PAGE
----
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Wednesday, October 11th, 2017

Contributed by Farmstead Assistant Sara Miller

 

We have some new additions to our farmstead here at Buffalo Niagara Heritage Village!  I am pleased to introduce you to the newest members of our BNHV family; sheep.  Building and Grounds manager, Scott Schotz, and I purchased six Hog Island breed sheep (1 Ram and 5 Ewes) from Genesee Country Village Museum in July, and after months of preparations we picked them up and brought them home on October 3rd and 5th.

Hog Island sheep are a heritage breed which are in critical need of conservation.  There are fewer than 200 in North America, according to annual registrations, and fewer than 2,000 in the entire global population.[1]  Therefore, we are very excited to have this specific breed here with us.  In order to protect our new family members, we spent months upgrading our sheep and ox fields to keep predators, such as coyotes, out.

One of our first steps was to fortify the sheep house.  I added extra pieces of wood to cover the cracks between the siding so that critters can not break their way in that way.  Then I placed rocks around the base of the house on the outside, and bricks around the base on the inside so that nothing can dig their way into the house.  Scott also attached windows which we close at night to keep animals from jumping into the sheep house.

Next, Scott and I enclosed the front of the sheep house by adding siding and a door.  We need to be able to lock the sheep up at night since coyotes are prevalent in this area.  In order to make it easier rounding up the ewes, we added a feeding area on the side of the house.  We feed the ewes in here and then scoot them inside the house once they are finished.

After some fencing modifications were completed, the ewe field was ready to go.  So we don’t have lambs year round, the ram must be kept separate from the ewes.  Therefore, he is going to live with Jack and Flynn in the ox field.  A number of fencing modifications were needed there due to the fact that a ram is much smaller than an ox and can squeeze through fences that Jack and Flynn cannot.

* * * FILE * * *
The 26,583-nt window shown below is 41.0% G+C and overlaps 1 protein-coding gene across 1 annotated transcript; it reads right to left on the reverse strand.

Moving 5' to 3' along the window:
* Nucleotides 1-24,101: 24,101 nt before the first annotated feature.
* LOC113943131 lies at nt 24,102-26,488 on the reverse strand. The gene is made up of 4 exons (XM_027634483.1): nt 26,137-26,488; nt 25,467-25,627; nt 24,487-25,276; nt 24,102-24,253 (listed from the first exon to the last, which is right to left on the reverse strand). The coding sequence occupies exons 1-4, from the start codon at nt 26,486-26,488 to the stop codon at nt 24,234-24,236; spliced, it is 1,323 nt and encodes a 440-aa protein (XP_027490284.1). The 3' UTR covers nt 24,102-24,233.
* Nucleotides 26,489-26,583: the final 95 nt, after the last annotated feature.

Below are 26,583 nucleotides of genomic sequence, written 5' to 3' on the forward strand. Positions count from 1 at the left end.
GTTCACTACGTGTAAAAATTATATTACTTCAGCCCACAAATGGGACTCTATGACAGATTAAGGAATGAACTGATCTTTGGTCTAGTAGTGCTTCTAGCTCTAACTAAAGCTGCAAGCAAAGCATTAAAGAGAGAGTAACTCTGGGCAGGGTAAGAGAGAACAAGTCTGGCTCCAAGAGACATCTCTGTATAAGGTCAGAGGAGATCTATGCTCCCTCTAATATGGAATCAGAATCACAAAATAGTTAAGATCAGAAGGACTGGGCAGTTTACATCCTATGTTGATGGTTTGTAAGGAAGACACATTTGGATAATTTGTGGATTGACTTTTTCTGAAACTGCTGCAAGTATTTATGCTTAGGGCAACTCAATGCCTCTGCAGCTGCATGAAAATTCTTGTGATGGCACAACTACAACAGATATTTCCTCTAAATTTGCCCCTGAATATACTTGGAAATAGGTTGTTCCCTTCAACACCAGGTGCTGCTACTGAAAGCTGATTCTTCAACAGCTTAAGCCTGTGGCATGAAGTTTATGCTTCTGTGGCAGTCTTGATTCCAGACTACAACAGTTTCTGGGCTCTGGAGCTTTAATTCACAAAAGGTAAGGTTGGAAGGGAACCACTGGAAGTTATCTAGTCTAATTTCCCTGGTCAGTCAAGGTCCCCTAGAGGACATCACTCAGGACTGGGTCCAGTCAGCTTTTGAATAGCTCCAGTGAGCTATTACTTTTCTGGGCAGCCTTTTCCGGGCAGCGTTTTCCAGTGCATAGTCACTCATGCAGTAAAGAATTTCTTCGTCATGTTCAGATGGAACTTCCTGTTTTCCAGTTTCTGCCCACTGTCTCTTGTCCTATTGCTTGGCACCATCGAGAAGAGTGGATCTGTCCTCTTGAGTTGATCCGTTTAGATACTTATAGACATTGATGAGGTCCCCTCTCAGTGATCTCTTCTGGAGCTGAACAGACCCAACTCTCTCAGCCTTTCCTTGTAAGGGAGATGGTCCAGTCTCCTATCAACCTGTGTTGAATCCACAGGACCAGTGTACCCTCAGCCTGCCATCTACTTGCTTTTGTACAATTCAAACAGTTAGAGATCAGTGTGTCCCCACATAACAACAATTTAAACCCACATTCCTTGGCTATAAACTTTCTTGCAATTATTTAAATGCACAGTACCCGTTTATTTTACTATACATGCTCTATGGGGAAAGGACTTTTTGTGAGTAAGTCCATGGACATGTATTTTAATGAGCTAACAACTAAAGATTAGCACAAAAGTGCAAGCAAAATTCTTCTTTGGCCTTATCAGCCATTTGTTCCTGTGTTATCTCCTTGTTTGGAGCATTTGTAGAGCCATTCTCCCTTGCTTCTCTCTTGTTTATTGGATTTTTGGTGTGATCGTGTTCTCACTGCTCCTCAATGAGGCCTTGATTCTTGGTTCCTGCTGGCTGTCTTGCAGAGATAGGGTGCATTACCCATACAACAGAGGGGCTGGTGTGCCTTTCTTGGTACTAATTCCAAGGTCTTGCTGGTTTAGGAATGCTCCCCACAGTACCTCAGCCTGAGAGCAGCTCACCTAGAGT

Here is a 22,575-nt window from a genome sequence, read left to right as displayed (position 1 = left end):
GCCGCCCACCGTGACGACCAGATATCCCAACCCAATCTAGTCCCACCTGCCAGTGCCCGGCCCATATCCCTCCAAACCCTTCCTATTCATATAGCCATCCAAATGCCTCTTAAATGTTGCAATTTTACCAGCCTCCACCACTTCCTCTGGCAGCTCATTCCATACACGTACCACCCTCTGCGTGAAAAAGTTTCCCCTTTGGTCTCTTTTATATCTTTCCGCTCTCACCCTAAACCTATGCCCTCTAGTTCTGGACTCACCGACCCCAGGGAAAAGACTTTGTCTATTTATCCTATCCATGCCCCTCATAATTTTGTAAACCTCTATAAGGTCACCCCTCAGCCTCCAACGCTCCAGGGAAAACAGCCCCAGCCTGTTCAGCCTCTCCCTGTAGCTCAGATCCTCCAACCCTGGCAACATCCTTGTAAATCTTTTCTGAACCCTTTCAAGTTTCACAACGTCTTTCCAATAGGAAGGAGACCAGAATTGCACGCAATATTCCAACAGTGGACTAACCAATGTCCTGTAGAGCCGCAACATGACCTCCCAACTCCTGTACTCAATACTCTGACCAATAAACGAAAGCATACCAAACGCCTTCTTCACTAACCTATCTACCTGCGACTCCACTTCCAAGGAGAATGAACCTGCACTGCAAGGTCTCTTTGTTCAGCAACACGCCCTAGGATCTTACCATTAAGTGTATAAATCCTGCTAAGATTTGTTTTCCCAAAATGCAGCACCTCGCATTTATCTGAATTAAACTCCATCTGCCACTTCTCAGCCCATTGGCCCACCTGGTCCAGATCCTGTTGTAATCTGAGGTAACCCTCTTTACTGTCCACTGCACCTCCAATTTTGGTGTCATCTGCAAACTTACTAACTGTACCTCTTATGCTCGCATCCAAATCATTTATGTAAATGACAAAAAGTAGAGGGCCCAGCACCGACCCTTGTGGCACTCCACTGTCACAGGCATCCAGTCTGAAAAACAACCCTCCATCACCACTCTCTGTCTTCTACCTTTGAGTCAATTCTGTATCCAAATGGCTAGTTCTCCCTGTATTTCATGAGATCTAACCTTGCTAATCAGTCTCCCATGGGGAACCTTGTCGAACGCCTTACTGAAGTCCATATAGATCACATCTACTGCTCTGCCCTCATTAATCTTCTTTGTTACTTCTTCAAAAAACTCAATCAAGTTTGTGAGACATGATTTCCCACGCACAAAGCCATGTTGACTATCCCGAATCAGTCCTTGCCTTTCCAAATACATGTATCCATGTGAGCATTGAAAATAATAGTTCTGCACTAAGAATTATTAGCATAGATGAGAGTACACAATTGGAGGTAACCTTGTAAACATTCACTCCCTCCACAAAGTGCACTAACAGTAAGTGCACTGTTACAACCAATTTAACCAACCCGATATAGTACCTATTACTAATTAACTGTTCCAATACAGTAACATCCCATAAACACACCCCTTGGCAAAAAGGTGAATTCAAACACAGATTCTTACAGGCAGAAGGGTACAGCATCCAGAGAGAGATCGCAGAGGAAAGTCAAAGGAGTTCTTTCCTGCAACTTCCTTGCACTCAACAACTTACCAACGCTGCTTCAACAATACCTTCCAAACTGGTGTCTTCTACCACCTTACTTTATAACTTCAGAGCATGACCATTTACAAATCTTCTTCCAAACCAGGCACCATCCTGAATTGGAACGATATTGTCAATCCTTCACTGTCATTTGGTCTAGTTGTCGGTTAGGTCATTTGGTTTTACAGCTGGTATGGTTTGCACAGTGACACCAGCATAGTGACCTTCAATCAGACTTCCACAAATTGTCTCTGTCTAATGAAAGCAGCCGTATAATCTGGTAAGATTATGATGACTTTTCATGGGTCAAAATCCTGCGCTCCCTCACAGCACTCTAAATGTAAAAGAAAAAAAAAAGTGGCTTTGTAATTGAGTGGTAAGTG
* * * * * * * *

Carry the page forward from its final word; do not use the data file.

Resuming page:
Finally, all the modifications were complete and we headed out to Genesee Country Village Museum to pick up the ram.  Loading him up went surprisingly well, and we were headed back in no time at all.  Little did we know that we had quite an adventure in store for us.  The ram did not care for Jack and Flynn initially, and found a weak link in the fence escaping out into the village!  After chasing him around, and catching him, twice Scott and I realized that we needed to make an adjustment.  We therefore replaced the four wire electric fence with field fencing, and he has not gotten out since.  He is even settling in with the boys and especially likes to snuggle up to Jack!

On October 5th, Scott and I headed back out to Genesee Country Village Museum to pick up the five ewes.  Again it went quite smoothly, and before we knew it we were back on the road headed to BNHV.  Having learned from picking up the ram, dropping off the ewes went much smoother.  They have adapted to their new home easily!  Make sure you stop on out to meet our newest members of our BNHV family.

 

[1] Paula Simmons and Carol Ekarius; Storey’s Guide to Raising Sheep; (Vermont: Storey Books, 2001); 31.

 

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